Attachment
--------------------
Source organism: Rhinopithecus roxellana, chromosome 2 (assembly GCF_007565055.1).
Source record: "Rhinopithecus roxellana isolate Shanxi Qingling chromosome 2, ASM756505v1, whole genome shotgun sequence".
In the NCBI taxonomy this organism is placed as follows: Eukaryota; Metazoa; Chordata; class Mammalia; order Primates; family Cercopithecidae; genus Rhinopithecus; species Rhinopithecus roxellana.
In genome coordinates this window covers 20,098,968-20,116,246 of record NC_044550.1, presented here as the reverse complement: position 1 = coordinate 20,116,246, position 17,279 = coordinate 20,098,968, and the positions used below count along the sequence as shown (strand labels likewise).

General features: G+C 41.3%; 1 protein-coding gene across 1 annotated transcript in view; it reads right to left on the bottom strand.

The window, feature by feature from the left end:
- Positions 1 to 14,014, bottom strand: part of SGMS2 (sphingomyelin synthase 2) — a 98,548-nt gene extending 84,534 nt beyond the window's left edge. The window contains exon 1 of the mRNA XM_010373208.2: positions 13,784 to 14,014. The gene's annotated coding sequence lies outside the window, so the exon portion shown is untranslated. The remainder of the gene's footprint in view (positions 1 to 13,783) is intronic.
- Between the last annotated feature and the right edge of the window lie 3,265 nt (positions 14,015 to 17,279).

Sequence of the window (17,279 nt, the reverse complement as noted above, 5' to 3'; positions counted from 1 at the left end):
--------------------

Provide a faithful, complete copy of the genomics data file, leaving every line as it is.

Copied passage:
Source organism: Rhinopithecus roxellana, chromosome 2 (assembly GCF_007565055.1).
Source record: "Rhinopithecus roxellana isolate Shanxi Qingling chromosome 2, ASM756505v1, whole genome shotgun sequence".
In the NCBI taxonomy this organism is placed as follows: Eukaryota; Metazoa; Chordata; class Mammalia; order Primates; family Cercopithecidae; genus Rhinopithecus; species Rhinopithecus roxellana.
In genome coordinates this window covers 20,098,968-20,116,246 of record NC_044550.1, presented here as the reverse complement: position 1 = coordinate 20,116,246, position 17,279 = coordinate 20,098,968, and the positions used below count along the sequence as shown (strand labels likewise).

General features: G+C 41.3%; 1 protein-coding gene across 1 annotated transcript in view; it reads right to left on the bottom strand.

The window, feature by feature from the left end:
- Positions 1 to 14,014, bottom strand: part of SGMS2 (sphingomyelin synthase 2) — a 98,548-nt gene extending 84,534 nt beyond the window's left edge. The window contains exon 1 of the mRNA XM_010373208.2: positions 13,784 to 14,014. The gene's annotated coding sequence lies outside the window, so the exon portion shown is untranslated. The remainder of the gene's footprint in view (positions 1 to 13,783) is intronic.
- Between the last annotated feature and the right edge of the window lie 3,265 nt (positions 14,015 to 17,279).

Sequence of the window (17,279 nt, the reverse complement as noted above, 5' to 3'; positions counted from 1 at the left end):